Defendant contends that any actions taken to investigate Plaintiff's testimony or place Plaintiff on administrative leave were taken pursuant to the Postal Service Zero Tolerance Policy with respect to threats of violence.

In Venter, Judge Conti also addressed application of the Policy in a retaliation claim. The plaintiff in Venter had stated to nurses at the Postal Service Occupational Health Office ("OHO") "that he wanted to 'punch' or 'kill'" his union steward, who had stymied the plaintiff's efforts to file a grievance. Id. at 417. The plaintiff's distraught manner concerned the OHO nurses, who sent him to meet with a supervisor, to whom plaintiff reiterated his desire to "kill" the steward. Id. at 417-18. The plaintiff was sent home and, two days later, managers convened a threat assessment meeting. Id. at 418. A"predisciplinary interview" was conducted almost three weeks later, at which the plaintiff reiterated his statement, but "indicated . . . that he never intended to actually harm [the steward], and that he had made that clear to [the steward]." Id. Within a week, supervisors recommended that the plaintiff be terminated. Id. The plaintiff was ultimately terminated a month and half later. Id.

Although the plaintiff in Venter was able to establish a prima facie case of retaliation, id. at 427, Judge Conti found that the evidence supported a finding that the Postal Service met its burden of establishing a legitimate non-discriminatory reason for terminating the plaintiff. Id. 427-28. Each piece of evidence put forth by Postal Service documenting the disciplinary process against the plaintiff -- (1) the request for disciplinary action, (2) the recommendation for termination, (3) the "Notice of Proposed Removal," and (4) the "Letter of Decision" -- indicated that the plaintiff's supervisors took action because of the plaintiff's statements and perceived "hostile behavior . . . . rather than because of his statutorily-protected activity." Id. at 428. In addition, Judge Conti found supportive testimony of three different supervisors that their actions were taken pursuant to the Zero Tolerance Policy. Notably, one supervisor testified that he was personally familiar with a prior shooting incident "perpetrated by a disgruntled former postal employee," and another testified that the Postal Service "prohibited employees from even 'joking around' about wanting to physically harm someone else." Id. at 428.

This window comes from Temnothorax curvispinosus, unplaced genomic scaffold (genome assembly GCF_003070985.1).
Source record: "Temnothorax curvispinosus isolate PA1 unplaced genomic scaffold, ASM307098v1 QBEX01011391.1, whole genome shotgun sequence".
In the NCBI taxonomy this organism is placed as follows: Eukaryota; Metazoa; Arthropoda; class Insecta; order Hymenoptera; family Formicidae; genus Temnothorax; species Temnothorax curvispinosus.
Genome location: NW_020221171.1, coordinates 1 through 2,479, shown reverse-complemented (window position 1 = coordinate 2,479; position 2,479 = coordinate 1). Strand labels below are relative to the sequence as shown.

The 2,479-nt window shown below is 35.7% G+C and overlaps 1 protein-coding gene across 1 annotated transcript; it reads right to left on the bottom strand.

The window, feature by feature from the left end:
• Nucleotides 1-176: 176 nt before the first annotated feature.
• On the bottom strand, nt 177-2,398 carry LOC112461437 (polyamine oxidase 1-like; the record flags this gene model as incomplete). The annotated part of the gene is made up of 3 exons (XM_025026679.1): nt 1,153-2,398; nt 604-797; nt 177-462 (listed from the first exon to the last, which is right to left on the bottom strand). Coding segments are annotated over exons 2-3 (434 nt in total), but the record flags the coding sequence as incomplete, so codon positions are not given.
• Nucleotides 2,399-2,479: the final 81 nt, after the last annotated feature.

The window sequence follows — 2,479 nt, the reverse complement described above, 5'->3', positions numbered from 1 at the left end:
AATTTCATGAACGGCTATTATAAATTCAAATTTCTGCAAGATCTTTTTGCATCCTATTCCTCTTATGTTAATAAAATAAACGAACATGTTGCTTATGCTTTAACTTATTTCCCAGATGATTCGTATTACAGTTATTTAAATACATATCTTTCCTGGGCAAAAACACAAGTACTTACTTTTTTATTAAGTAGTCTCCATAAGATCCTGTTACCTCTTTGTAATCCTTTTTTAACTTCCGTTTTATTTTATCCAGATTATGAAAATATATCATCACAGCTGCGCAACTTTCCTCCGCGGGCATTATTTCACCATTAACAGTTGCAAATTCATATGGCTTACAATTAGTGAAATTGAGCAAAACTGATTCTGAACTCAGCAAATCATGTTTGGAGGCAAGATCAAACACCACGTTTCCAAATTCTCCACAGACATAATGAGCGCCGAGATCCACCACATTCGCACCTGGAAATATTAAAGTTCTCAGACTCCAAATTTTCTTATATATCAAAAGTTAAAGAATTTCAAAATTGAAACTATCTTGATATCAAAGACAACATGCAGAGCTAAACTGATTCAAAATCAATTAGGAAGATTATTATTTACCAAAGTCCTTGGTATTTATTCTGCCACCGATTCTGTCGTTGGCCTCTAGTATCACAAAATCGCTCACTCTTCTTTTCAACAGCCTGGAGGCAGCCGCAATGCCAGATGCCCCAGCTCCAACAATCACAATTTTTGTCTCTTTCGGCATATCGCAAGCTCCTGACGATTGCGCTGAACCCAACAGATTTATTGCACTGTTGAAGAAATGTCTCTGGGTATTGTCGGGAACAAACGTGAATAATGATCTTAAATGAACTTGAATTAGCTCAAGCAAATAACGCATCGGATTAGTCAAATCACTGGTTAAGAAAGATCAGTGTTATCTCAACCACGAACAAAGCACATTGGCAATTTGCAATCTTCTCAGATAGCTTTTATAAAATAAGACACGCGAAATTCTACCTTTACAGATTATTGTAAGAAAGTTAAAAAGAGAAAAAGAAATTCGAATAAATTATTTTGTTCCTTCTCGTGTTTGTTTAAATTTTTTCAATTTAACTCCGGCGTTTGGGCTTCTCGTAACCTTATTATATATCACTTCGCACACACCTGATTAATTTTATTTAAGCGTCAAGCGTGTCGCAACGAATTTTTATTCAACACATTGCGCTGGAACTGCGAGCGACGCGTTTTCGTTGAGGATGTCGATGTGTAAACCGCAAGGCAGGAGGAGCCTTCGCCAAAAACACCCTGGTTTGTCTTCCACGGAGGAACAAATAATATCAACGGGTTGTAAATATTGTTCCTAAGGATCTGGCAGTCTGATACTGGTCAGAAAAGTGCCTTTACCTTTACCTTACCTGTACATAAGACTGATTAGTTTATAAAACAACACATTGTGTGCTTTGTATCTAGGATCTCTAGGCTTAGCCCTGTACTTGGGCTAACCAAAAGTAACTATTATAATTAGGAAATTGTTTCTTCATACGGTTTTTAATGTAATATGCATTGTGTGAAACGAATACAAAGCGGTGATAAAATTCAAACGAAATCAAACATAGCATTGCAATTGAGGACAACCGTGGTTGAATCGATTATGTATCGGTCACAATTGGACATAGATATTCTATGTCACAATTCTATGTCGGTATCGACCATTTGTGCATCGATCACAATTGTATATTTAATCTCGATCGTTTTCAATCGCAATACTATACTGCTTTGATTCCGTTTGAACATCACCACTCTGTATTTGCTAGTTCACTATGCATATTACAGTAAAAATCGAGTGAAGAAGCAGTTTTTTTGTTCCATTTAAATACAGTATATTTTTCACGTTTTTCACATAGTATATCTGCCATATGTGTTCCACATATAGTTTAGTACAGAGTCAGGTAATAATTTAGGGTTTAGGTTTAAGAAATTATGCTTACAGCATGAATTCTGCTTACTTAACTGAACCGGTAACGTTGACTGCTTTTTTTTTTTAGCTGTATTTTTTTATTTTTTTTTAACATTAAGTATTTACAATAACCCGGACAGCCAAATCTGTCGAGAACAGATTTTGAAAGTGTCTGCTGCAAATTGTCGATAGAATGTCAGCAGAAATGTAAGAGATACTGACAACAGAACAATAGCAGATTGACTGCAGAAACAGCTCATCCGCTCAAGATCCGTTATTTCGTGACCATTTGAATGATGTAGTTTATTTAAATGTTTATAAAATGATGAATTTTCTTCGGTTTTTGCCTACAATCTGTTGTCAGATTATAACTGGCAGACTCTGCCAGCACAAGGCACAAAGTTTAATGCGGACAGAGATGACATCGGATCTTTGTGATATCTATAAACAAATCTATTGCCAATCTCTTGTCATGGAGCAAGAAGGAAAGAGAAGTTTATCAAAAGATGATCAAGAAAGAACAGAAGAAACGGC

The Court finds, consistently with Venter, that Defendant has met its burden to establish that the chain of events leading to both Plaintiff's meeting with the Postal Inspector and the Threat Assessment meeting that resulted in Plaintiff's fifteen minutes of administrative leave were initiated because of Defendant's Zero Tolerance Policy. Unlike in Venter, Defendant has not provided written documentation regarding the communication that led up to (1) the convening of the Threat Assessment meeting, (2) the directive that Plaintiff meet with the Postal Inspector, or (3) the order that Plaintiff be placed on administrative leave. However, the Court does not find this fatal to Defendant's efforts to meet its burden. Plaintiff's supervisors resolved their response to Plaintiff's testimony far earlier in the assessment process than occurred in Venter and, thus, Plaintiff's supervisors may not have produced the same type of paper trail as was seen in the prior case. In addition, Defendant has provided ample documentation of the "unequivocal policy of the Postal Service" towards threats of violence. See e.g. Joint Statement Manual; Threat Assessment Guide. Nor does Plaintiff dispute the existence of the policy. Pl. Depo. at 120-23.

Further, Defendant has provided significant testimonial evidence to meet its "relatively light" burden at this stage. Shellenberger, 318 F.3d at 189. It is undisputed that Plaintiff testified at the EEOC hearing about his desire to "throttle" and "kill" his supervisor because of issues regarding Plaintiff's overtime pay and leave. EEO Hearing Transcript, pp. 67-68; 71; 74. Barksdale, who represented Defendant at the hearing, testified in her deposition that she deemed the testimony given by Plaintiff to be "in violation of the Zero Tolerance Policy" and believed Plaintiff's testimony "necessitated . . . notifying someone else[, in this case] human resources."

Barksdale Depo. at 8. She believed that she would be disciplined if she did not report Plaintiff's testimony, but stated that it was the job of someone more qualified than she to make the threat assessment. Id. at 12, 16, 19. Meingossner, who attended the hearing as an assistant to Barksdale, testified, as well, that he made particular note of Plaintiff's testimony because the Post Office "takes threats of violence seriously." Meingossner Depo. at 14-15.

Jordan stated in an affidavit that the decision was made to send the Postal Inspector to question Plaintiff directly in response to testimony given by Plaintiff "under oath" at the hearing and pursuant to "[p]ostal regulations set forth in Publication 108 and [the] Employee Labor Relations Manual." Jordan Aff. at 228-30.